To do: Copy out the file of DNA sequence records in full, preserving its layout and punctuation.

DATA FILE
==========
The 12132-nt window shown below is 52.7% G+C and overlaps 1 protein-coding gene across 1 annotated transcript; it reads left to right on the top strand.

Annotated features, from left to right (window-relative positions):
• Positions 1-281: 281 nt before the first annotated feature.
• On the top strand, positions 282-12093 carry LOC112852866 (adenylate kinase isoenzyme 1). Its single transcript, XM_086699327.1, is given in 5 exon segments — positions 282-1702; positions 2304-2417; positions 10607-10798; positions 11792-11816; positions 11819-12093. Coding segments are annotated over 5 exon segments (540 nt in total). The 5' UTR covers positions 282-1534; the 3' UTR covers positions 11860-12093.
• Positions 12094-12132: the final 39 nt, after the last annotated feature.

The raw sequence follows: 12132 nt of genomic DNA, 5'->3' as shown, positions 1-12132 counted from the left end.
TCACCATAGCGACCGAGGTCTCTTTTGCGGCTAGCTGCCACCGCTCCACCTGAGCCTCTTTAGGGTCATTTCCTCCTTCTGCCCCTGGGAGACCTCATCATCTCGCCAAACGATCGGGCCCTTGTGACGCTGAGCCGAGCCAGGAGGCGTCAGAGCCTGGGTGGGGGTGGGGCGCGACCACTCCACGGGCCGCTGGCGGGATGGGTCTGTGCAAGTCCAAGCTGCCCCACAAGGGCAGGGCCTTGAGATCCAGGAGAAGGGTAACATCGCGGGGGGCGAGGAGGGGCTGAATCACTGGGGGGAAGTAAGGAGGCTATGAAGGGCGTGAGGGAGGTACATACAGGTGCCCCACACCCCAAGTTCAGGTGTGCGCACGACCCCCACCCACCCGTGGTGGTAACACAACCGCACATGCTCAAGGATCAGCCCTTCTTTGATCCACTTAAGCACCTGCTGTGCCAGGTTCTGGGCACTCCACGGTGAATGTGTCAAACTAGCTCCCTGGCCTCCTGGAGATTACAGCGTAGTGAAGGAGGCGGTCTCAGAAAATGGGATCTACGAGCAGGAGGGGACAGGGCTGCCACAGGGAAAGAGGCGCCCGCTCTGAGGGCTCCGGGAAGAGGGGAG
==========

The 12132-nt window shown below is 52.7% G+C and overlaps 1 protein-coding gene across 1 annotated transcript; it reads left to right on the top strand.

Annotated features, from left to right (window-relative positions):
• Positions 1-281: 281 nt before the first annotated feature.
• On the top strand, positions 282-12093 carry LOC112852866 (adenylate kinase isoenzyme 1). Its single transcript, XM_086699327.1, is given in 5 exon segments — positions 282-1702; positions 2304-2417; positions 10607-10798; positions 11792-11816; positions 11819-12093. Coding segments are annotated over 5 exon segments (540 nt in total). The 5' UTR covers positions 282-1534; the 3' UTR covers positions 11860-12093.
• Positions 12094-12132: the final 39 nt, after the last annotated feature.

The raw sequence follows: 12132 nt of genomic DNA, 5'->3' as shown, positions 1-12132 counted from the left end.
TCACCATAGCGACCGAGGTCTCTTTTGCGGCTAGCTGCCACCGCTCCACCTGAGCCTCTTTAGGGTCATTTCCTCCTTCTGCCCCTGGGAGACCTCATCATCTCGCCAAACGATCGGGCCCTTGTGACGCTGAGCCGAGCCAGGAGGCGTCAGAGCCTGGGTGGGGGTGGGGCGCGACCACTCCACGGGCCGCTGGCGGGATGGGTCTGTGCAAGTCCAAGCTGCCCCACAAGGGCAGGGCCTTGAGATCCAGGAGAAGGGTAACATCGCGGGGGGCGAGGAGGGGCTGAATCACTGGGGGGAAGTAAGGAGGCTATGAAGGGCGTGAGGGAGGTACATACAGGTGCCCCACACCCCAAGTTCAGGTGTGCGCACGACCCCCACCCACCCGTGGTGGTAACACAACCGCACATGCTCAAGGATCAGCCCTTCTTTGATCCACTTAAGCACCTGCTGTGCCAGGTTCTGGGCACTCCACGGTGAATGTGTCAAACTAGCTCCCTGGCCTCCTGGAGATTACAGCGTAGTGAAGGAGGCGGTCTCAGAAAATGGGATCTACGAGCAGGAGGGGACAGGGCTGCCACAGGGAAAGAGGCGCCCGCTCTGAGGGCTCCGGGAAGAGGGGAG